If you haven’t heard of her yet, let us introduce to you to Ilse Koch, one of the worst villains of the Holocaust, known as the “Witch of Buchenwald.”
Koch joined the Nazi party in 1932 and four years later married the commandant of the Nazi concentration camp Buchenwald, Karl-Otto Koch. They lived in an elegant house on Buchenwald’s grounds and seemed like any ordinary couple with three children. However, their marriage and everyday life were far from normal.
Ilse was a nymphomaniac who tortured prisoners in the concentration camp. She became known for her evilness and sadistic behavior which she expressed while beating the prisoners and forcing them to perform sexual activities for her amusement.
Besides the relentless torturing of the prisoners, she selected those who had distinctive tattoos and skinned them. Her hobby was collecting lampshades, gloves, and book covers but the items from her collection had a special ‘touch”. She covered the books with the prisoners’ tattooed skin. Some say that she even had a purse made out of human’s tattooed skin and she was especially proud of her collection of cannibalistic trophies, which included prisoners’ organs, as well.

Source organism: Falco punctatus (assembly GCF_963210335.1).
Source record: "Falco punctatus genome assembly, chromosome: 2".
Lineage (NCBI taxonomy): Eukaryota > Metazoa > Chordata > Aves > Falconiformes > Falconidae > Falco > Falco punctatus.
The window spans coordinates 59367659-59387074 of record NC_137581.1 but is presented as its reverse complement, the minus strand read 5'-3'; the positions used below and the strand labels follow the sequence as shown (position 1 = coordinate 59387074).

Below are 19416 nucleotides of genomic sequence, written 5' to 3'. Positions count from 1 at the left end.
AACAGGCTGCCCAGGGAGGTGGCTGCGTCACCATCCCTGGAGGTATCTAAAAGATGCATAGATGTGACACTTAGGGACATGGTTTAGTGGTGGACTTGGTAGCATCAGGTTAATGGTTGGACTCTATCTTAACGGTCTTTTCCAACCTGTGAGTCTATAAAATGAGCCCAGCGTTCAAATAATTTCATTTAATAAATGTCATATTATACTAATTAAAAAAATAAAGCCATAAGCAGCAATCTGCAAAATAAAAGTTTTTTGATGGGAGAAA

Ilse gained many nicknames during her stay at the concentration camps, such as “The Witch of Buchenwald,” “The Concentration Camps’ Killer,” “The Red Witch of Buchenwald,” The Butcher’s Widow:, and the “Bitch of Buchenwald.”
Luckily, she was arrested in 1943 along with her husband. Otto was accused of corruption and stealing vast amounts of valuables and money from the murdered Jews. He was executed by the SS on April 5th, 1945.
Ilse was imprisoned until 1944 when she was released due to lack of evidence. However, at the end of the war, she and 30 other workers were arrested on June 30th, 1945, by the U.S. authorities. She was charged with ‘participating in a criminal plan for aiding, abetting and participating in the murders at Buchenwald.’
To escape the prison, she announced to the court that she was pregnant. However, they knew that her husband was dead, so they started suspecting she had love affairs with other workers before and after the death of her husband, for whom she had once claimed to be a homosexual.
Koch was finally sentenced to imprisonment for violating the laws and customs of war, on August 19th, 1947.
She committed suicide in 1967, under the delusion that the survived camp prisoners would come and abuse her in her cell. Her body was buried in an unmarked grave in the women’s prison cemetery of Aichach, Germany.